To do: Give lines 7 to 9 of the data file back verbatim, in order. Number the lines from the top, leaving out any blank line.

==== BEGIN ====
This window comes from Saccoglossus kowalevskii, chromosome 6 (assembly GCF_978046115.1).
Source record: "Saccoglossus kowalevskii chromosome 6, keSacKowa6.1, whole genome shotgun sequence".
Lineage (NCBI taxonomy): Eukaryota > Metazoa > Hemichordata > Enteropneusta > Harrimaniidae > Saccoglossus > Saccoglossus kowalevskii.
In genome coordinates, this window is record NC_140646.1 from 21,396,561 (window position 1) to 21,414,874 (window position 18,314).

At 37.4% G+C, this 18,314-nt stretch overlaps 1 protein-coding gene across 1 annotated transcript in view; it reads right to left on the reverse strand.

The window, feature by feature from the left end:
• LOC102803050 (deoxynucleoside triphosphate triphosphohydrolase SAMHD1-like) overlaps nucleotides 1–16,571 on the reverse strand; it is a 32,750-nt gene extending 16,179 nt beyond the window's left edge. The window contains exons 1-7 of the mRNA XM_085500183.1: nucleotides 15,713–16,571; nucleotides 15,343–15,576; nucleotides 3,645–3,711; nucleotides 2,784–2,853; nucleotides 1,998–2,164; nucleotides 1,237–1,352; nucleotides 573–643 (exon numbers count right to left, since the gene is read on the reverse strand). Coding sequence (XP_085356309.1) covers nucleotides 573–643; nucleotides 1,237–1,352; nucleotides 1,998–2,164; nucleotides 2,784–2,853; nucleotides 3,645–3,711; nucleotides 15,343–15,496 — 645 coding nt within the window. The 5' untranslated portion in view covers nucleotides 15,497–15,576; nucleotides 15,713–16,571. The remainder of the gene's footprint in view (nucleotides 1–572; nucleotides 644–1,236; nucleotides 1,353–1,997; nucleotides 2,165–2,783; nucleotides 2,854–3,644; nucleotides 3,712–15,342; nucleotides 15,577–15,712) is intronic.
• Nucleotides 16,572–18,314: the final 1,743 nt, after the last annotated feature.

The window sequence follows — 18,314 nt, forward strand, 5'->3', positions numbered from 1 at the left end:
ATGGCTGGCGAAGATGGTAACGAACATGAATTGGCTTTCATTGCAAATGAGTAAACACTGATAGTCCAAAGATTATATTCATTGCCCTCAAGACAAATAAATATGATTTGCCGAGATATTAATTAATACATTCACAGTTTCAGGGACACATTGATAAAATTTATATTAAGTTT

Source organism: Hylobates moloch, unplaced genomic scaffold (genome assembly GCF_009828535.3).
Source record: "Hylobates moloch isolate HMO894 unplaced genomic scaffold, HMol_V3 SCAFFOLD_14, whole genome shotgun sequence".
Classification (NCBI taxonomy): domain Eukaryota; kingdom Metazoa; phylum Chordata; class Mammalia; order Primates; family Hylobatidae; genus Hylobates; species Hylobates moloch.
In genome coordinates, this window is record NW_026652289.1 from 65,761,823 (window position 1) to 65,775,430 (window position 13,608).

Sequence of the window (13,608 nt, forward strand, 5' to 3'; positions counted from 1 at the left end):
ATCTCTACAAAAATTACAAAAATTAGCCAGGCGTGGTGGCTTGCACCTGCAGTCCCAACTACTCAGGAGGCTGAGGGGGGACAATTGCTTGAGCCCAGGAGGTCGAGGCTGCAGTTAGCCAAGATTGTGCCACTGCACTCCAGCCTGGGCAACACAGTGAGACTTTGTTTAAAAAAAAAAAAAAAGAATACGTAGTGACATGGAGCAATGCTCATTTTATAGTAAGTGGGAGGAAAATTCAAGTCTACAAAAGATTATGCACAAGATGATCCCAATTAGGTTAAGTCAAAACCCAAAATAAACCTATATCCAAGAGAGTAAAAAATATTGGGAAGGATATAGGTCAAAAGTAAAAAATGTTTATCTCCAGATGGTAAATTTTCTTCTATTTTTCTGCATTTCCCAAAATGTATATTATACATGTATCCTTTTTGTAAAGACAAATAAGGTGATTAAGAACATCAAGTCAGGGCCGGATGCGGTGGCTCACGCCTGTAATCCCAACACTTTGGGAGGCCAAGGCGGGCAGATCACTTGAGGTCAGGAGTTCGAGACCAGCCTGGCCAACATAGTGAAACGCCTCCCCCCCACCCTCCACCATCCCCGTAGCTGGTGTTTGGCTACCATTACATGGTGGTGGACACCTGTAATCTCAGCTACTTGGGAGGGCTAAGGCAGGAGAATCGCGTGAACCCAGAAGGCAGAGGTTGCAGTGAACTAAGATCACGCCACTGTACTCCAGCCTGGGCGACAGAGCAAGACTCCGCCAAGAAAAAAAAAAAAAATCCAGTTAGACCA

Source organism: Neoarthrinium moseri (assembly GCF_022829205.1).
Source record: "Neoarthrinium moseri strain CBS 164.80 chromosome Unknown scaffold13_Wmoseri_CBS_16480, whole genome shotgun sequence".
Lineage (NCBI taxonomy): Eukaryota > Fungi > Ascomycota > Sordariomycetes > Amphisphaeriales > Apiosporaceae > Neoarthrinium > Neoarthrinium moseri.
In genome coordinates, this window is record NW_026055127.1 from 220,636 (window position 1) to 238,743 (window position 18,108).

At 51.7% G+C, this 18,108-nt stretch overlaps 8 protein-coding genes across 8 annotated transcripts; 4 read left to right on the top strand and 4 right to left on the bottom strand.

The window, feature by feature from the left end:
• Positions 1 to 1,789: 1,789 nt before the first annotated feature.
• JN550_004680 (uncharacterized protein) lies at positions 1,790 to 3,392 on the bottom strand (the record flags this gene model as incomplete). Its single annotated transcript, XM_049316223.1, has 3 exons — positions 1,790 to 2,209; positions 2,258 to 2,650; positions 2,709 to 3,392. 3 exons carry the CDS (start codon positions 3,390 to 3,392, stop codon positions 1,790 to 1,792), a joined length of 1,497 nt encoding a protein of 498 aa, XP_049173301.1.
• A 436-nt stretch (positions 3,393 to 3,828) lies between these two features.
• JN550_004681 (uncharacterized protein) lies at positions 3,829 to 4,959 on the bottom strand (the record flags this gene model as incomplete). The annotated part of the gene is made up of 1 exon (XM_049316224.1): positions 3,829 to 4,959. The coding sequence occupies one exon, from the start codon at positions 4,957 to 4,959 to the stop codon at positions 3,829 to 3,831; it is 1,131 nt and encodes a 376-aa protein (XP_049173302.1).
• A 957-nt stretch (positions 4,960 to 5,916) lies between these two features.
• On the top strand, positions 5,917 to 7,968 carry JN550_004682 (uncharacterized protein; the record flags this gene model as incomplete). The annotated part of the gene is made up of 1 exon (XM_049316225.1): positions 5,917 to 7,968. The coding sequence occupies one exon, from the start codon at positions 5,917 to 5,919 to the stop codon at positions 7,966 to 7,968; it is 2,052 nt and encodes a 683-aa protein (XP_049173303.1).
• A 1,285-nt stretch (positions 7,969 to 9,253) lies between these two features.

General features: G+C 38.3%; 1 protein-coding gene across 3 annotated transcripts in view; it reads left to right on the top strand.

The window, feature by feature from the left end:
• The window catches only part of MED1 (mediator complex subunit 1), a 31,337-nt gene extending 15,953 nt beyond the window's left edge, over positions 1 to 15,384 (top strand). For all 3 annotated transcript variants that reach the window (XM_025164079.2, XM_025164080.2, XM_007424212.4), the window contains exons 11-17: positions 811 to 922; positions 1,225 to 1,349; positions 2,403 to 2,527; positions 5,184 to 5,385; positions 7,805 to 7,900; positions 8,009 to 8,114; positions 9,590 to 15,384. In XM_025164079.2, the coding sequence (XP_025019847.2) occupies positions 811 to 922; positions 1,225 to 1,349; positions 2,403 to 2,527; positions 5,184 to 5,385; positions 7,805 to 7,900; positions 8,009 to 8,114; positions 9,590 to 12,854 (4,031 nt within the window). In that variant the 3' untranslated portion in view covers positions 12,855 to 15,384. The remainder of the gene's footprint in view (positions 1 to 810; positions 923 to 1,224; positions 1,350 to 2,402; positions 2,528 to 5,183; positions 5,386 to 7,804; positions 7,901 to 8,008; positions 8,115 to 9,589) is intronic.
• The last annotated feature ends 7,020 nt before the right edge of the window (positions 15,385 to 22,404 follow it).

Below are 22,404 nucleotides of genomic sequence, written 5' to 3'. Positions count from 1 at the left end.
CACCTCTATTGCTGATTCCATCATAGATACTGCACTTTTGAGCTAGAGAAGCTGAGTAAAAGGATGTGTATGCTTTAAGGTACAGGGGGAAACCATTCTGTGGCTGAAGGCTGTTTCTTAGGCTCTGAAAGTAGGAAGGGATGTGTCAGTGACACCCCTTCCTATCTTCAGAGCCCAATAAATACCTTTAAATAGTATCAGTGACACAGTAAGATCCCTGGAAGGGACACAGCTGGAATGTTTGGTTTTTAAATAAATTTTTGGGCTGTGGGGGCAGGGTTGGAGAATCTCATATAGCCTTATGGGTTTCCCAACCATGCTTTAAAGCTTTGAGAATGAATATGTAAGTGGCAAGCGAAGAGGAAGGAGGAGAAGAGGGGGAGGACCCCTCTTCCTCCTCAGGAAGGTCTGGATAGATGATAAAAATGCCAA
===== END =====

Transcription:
• LOC102803050 (deoxynucleoside triphosphate triphosphohydrolase SAMHD1-like) overlaps nucleotides 1–16,571 on the reverse strand; it is a 32,750-nt gene extending 16,179 nt beyond the window's left edge. The window contains exons 1-7 of the mRNA XM_085500183.1: nucleotides 15,713–16,571; nucleotides 15,343–15,576; nucleotides 3,645–3,711; nucleotides 2,784–2,853; nucleotides 1,998–2,164; nucleotides 1,237–1,352; nucleotides 573–643 (exon numbers count right to left, since the gene is read on the reverse strand). Coding sequence (XP_085356309.1) covers nucleotides 573–643; nucleotides 1,237–1,352; nucleotides 1,998–2,164; nucleotides 2,784–2,853; nucleotides 3,645–3,711; nucleotides 15,343–15,496 — 645 coding nt within the window. The 5' untranslated portion in view covers nucleotides 15,497–15,576; nucleotides 15,713–16,571. The remainder of the gene's footprint in view (nucleotides 1–572; nucleotides 644–1,236; nucleotides 1,353–1,997; nucleotides 2,165–2,783; nucleotides 2,854–3,644; nucleotides 3,712–15,342; nucleotides 15,577–15,712) is intronic.
• Nucleotides 16,572–18,314: the final 1,743 nt, after the last annotated feature.

The window sequence follows — 18,314 nt, forward strand, 5'->3', positions numbered from 1 at the left end: